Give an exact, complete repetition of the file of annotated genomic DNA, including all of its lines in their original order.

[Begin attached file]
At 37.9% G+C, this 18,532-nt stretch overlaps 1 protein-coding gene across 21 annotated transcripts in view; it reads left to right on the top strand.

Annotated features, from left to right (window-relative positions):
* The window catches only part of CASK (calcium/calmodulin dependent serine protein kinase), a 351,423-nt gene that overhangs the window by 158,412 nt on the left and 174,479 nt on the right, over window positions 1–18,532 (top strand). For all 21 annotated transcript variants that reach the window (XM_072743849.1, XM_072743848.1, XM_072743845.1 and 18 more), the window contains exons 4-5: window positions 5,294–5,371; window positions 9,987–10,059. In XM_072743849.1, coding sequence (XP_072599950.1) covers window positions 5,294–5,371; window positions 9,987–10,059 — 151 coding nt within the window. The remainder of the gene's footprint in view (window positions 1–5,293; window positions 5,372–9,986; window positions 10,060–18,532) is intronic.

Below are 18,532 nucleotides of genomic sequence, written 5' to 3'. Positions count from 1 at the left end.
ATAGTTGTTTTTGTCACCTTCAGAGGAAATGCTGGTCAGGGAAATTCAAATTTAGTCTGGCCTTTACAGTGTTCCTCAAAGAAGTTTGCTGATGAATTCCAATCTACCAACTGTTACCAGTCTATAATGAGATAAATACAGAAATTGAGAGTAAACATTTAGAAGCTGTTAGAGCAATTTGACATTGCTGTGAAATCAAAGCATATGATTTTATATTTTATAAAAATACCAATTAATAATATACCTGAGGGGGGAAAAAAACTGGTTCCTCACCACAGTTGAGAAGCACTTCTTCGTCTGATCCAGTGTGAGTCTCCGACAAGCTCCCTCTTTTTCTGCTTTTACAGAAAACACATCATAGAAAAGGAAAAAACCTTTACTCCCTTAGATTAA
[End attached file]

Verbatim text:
At 37.9% G+C, this 18,532-nt stretch overlaps 1 protein-coding gene across 21 annotated transcripts in view; it reads left to right on the top strand.

Annotated features, from left to right (window-relative positions):
* The window catches only part of CASK (calcium/calmodulin dependent serine protein kinase), a 351,423-nt gene that overhangs the window by 158,412 nt on the left and 174,479 nt on the right, over window positions 1–18,532 (top strand). For all 21 annotated transcript variants that reach the window (XM_072743849.1, XM_072743848.1, XM_072743845.1 and 18 more), the window contains exons 4-5: window positions 5,294–5,371; window positions 9,987–10,059. In XM_072743849.1, coding sequence (XP_072599950.1) covers window positions 5,294–5,371; window positions 9,987–10,059 — 151 coding nt within the window. The remainder of the gene's footprint in view (window positions 1–5,293; window positions 5,372–9,986; window positions 10,060–18,532) is intronic.

Below are 18,532 nucleotides of genomic sequence, written 5' to 3'. Positions count from 1 at the left end.
ATAGTTGTTTTTGTCACCTTCAGAGGAAATGCTGGTCAGGGAAATTCAAATTTAGTCTGGCCTTTACAGTGTTCCTCAAAGAAGTTTGCTGATGAATTCCAATCTACCAACTGTTACCAGTCTATAATGAGATAAATACAGAAATTGAGAGTAAACATTTAGAAGCTGTTAGAGCAATTTGACATTGCTGTGAAATCAAAGCATATGATTTTATATTTTATAAAAATACCAATTAATAATATACCTGAGGGGGGAAAAAAACTGGTTCCTCACCACAGTTGAGAAGCACTTCTTCGTCTGATCCAGTGTGAGTCTCCGACAAGCTCCCTCTTTTTCTGCTTTTACAGAAAACACATCATAGAAAAGGAAAAAACCTTTACTCCCTTAGATTAA